Is the use of force morally justified? Absolutely. Princeton Professor Bernard Lewis, one of the world's leading authorities on Islam, in a recent interview with Ken Myers of Mars Hill Audio, explained the genesis of September 11. For years he noted that bin Laden and his cohorts had been saying the West was decadent, debauched, corrupt, and weak, and that America would not defend herself. Our responses to Vietnam, Somalia, Lebanon, the attack on the U.S.S. Cole, and our embassies in Africa were viewed as evidence that America would cut and run even when attacked at home. This perceived weakness, our decadence, and fear, Lewis contends, led to September 11.

In light of this, to fail to act now would be a gross dereliction of our responsibility. Lewis correctly argues that the only thing that will stop terrorism is a show of strength. In the light of what bin Laden has said, no president, Republican or Democrat, could do anything but demonstrate our resolve.

If there are nations harboring terrorists or producing weapons for them, the Western nations committed to the preservation of civilization must act. And in my mind, clearly this is within the "just war" tradition.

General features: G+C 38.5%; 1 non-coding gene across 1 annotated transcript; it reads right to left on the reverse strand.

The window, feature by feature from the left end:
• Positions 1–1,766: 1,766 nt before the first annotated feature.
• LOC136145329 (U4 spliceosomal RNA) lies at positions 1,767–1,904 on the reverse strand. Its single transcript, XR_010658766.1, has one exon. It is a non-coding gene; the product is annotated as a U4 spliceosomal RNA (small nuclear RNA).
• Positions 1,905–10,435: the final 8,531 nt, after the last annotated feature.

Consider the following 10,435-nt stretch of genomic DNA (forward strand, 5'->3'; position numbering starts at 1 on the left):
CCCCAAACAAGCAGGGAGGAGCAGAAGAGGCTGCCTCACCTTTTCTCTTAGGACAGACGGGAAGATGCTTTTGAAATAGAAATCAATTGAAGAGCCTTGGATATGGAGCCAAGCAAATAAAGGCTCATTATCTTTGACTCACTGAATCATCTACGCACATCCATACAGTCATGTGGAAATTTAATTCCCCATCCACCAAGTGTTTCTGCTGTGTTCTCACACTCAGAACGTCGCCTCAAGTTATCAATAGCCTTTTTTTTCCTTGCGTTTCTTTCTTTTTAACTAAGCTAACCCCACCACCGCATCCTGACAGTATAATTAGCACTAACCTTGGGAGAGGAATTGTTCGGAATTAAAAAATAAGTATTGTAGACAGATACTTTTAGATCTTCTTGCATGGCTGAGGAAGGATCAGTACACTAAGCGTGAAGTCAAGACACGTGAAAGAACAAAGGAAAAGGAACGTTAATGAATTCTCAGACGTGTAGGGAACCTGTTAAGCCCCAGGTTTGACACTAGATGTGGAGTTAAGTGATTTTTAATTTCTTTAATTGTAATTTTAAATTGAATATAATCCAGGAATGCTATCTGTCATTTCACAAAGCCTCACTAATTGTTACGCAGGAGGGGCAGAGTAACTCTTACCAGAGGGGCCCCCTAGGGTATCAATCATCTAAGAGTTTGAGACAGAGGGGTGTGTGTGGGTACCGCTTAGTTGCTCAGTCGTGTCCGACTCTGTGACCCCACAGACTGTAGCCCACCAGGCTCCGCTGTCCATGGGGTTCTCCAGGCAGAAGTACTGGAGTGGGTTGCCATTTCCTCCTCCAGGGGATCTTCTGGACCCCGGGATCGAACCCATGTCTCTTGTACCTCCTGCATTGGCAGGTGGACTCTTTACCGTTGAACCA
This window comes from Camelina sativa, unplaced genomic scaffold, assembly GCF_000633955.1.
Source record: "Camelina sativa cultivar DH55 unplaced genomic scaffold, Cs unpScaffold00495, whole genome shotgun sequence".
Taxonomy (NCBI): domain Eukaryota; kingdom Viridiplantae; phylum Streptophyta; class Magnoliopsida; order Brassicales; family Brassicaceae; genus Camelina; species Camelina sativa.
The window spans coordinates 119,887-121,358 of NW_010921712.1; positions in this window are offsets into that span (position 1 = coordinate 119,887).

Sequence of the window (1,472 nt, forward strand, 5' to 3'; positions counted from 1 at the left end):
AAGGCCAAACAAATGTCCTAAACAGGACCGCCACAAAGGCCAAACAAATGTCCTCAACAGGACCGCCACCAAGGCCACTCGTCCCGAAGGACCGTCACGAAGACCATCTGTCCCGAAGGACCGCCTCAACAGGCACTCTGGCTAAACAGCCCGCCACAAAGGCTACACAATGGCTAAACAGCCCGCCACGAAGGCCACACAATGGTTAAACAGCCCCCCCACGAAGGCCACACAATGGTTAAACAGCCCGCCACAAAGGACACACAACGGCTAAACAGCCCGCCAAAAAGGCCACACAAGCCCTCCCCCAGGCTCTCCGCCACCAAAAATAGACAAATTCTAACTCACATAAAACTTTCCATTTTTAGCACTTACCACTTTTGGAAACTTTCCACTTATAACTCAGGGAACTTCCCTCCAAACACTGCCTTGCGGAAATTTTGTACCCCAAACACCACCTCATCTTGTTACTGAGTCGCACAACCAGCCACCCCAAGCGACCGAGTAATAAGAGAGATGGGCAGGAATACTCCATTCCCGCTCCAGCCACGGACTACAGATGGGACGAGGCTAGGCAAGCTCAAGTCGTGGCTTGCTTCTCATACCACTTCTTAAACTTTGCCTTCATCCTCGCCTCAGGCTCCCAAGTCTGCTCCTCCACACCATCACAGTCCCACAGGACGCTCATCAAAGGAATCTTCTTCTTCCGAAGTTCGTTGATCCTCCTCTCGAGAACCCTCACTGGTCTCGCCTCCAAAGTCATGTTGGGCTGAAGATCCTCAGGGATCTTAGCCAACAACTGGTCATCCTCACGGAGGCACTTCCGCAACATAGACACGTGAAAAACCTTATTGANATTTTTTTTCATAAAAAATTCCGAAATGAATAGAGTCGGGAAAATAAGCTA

As for the president's critics, well, maybe they should visit Ground Zero for a few moments of sober reflection on that horror. It may concentrate their minds on what's really at stake—our survival.


For further reading and information:

See BreakPoint's Fact Sheet on Just War Theory.

"Catholic Answers Guide to Just War Doctrine," Catholic Answers.

In commemoration of September 11, EarthCam has compiled images and archived video that show many aspects of the terrorism and heroism of September 11.

Bernard Lewis, "What Went Wrong?" Atlantic Monthly, January 2002.

Bernard Lewis, What Went Wrong?: Western Impact and Middle Eastern Response <read Townhall review> (Oxford University Press, 2002).

Bernard Lewis, The Crisis of Islam: Modern Jihad and the Roots of Muslim Rage <read Townhall review> (Modern Library, 2003).

Bernard Lewis, "The Roots of Muslim Rage," Atlantic Monthly, September 1990.